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A collection of papers presented at the conference on Probability Theory - Philosophy, Recent History and Relations to Science, University of Roskilde, Denmark, September 16-18, 1998. Since the measure theoretical definition of probability was proposed by Kolmogorov, probability theory has developed into a mature mathematical theory. It is today a fruitful field of mathematics that has important applications in philosophy, science, engineering, and many other areas. The measure theoretical definition of probability and its axioms, however, are not without their problems; some of them even puzzled Kolmogorov. This book sheds light on some recent discussions of the problems in probability theory and their history, analysing their philosophical and mathematical significance, and the role pf mathematical probability theory in other sciences.
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Bias and Causation

Models and Judgment for Valid Comparisons

Author: Dr. Herbert I. Weisberg

Publisher: John Wiley & Sons

ISBN: 9781118058206

Category: Mathematics

Page: 348

View: 8613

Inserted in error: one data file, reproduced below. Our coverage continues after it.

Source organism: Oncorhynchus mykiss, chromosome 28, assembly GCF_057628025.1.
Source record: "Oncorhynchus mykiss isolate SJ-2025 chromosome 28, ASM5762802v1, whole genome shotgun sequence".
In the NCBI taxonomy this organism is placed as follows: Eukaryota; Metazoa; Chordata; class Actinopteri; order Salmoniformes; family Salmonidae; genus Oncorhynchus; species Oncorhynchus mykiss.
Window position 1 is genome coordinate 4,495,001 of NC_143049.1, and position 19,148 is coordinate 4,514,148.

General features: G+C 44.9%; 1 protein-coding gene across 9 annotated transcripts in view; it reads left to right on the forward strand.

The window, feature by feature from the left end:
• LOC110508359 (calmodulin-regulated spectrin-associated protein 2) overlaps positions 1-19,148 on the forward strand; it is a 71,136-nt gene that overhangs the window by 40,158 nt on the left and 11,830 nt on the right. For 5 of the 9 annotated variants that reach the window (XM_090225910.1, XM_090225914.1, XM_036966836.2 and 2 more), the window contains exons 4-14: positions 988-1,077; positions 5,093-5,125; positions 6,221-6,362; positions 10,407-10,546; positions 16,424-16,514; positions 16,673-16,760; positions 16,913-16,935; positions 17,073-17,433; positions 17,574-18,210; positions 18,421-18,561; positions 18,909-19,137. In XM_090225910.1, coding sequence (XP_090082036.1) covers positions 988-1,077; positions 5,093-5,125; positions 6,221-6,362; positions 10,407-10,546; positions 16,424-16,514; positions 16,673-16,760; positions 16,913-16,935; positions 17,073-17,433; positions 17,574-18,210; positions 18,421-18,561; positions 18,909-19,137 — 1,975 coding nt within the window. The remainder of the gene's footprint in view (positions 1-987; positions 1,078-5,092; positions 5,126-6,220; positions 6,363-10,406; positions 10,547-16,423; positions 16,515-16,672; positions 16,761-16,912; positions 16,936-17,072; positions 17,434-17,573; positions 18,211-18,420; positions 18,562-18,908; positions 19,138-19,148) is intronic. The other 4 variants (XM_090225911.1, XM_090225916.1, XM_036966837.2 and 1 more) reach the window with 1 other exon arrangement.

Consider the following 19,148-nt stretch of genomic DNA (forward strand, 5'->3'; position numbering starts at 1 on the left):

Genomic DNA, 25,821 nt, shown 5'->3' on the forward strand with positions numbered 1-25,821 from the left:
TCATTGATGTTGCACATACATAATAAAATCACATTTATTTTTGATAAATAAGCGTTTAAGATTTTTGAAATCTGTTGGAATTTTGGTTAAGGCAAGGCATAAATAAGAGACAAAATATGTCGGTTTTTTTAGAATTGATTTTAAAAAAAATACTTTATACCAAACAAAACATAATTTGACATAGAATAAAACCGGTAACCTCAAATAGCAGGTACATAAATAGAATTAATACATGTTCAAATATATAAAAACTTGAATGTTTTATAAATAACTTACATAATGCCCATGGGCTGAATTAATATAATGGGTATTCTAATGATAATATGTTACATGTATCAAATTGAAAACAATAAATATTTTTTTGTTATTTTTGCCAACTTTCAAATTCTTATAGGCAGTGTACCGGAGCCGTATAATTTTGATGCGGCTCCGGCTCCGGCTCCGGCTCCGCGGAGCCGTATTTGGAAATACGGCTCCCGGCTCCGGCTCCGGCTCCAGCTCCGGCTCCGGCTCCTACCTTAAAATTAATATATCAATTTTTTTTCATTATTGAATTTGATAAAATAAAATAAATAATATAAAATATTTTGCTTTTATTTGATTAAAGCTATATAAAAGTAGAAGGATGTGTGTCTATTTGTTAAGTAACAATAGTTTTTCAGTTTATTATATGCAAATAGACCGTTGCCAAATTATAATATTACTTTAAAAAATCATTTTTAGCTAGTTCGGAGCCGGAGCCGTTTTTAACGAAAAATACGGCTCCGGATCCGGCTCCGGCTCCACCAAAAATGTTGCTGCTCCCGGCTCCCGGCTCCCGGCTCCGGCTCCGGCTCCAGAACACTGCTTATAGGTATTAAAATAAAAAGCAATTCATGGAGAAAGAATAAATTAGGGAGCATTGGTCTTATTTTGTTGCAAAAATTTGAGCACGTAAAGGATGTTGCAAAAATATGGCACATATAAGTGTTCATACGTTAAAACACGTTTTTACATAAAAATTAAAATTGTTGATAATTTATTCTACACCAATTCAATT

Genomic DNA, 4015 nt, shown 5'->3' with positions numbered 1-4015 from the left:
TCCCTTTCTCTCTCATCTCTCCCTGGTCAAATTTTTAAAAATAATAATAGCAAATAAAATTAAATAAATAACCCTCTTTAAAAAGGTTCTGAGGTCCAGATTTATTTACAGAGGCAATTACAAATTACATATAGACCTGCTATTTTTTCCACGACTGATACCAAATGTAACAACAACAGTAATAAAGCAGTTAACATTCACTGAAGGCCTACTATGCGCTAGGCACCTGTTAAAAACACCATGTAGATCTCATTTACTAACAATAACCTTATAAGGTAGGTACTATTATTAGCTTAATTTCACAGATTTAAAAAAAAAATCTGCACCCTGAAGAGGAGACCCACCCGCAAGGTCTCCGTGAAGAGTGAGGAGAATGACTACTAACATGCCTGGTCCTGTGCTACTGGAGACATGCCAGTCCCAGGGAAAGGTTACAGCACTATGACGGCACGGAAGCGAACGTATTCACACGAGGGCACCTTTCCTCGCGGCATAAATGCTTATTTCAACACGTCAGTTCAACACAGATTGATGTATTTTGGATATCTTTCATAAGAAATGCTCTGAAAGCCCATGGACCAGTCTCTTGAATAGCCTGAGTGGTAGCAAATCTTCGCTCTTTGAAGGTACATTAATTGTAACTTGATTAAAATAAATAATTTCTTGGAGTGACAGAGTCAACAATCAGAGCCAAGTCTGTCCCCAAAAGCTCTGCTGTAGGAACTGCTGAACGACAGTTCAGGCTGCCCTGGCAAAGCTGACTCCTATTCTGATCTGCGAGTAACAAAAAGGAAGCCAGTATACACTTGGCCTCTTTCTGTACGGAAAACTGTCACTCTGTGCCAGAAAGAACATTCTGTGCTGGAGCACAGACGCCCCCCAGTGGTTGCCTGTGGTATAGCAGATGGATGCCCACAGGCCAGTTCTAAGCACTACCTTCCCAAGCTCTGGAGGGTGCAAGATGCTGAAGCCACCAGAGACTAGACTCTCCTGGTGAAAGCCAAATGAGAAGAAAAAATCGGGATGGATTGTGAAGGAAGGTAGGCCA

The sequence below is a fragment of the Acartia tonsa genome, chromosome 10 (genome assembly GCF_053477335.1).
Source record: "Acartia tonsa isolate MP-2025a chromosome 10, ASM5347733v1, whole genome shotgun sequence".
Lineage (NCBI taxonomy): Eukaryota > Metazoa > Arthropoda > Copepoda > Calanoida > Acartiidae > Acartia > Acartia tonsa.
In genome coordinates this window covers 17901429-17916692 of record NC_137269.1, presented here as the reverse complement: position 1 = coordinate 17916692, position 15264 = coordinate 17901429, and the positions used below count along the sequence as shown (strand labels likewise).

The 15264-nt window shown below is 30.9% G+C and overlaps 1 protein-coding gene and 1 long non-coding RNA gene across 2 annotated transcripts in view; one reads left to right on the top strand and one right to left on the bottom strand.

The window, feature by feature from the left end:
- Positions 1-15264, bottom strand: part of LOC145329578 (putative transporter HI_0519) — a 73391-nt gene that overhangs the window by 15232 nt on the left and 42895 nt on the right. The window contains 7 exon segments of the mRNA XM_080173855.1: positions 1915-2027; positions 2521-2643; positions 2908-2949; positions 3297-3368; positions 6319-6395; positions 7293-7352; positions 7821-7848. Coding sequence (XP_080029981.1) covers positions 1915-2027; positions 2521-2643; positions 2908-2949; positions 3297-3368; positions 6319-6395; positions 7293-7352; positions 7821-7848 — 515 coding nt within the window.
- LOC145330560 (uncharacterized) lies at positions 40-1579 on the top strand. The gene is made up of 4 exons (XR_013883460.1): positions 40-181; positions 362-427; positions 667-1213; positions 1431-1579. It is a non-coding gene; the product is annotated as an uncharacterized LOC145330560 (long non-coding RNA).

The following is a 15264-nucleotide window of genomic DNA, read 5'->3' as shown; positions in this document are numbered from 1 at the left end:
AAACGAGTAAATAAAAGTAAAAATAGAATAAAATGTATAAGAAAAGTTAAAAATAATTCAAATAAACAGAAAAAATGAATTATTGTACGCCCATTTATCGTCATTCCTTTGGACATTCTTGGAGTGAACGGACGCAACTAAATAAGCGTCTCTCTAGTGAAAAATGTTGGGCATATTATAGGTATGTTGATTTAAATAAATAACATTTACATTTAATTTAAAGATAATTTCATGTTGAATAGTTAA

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A one-of-a-kind resource on identifying and dealing with bias in statistical research on causal effects Do cell phones cause cancer? Can a new curriculum increase student achievement? Determining what the real causes of such problems are, and how powerful their effects may be, are central issues in research across various fields of study. Some researchers are highly skeptical of drawing causal conclusions except in tightly controlled randomized experiments, while others discount the threats posed by different sources of bias, even in less rigorous observational studies. Bias and Causation presents a complete treatment of the subject, organizing and clarifying the diverse types of biases into a conceptual framework. The book treats various sources of bias in comparative studies—both randomized and observational—and offers guidance on how they should be addressed by researchers. Utilizing a relatively simple mathematical approach, the author develops a theory of bias that outlines the essential nature of the problem and identifies the various sources of bias that are encountered in modern research. The book begins with an introduction to the study of causal inference and the related concepts and terminology. Next, an overview is provided of the methodological issues at the core of the difficulties posed by bias. Subsequent chapters explain the concepts of selection bias, confounding, intermediate causal factors, and information bias along with the distortion of a causal effect that can result when the exposure and/or the outcome is measured with error. The book concludes with a new classification of twenty general sources of bias and practical advice on how mathematical modeling and expert judgment can be combined to achieve the most credible causal conclusions. Throughout the book, examples from the fields of medicine, public policy, and education are incorporated into the presentation of various topics. In addition, six detailed case studies illustrate concrete examples of the significance of biases in everyday research. Requiring only a basic understanding of statistics and probability theory, Bias and Causation is an excellent supplement for courses on research methods and applied statistics at the upper-undergraduate and graduate level. It is also a valuable reference for practicing researchers and methodologists in various fields of study who work with statistical data. This book was selected as the 2011 Ziegel Prize Winner in Technometrics for the best book reviewed by the journal. It is also the winner of the 2010 PROSE Award for Mathematics from The American Publishers Awards for Professional and Scholarly Excellence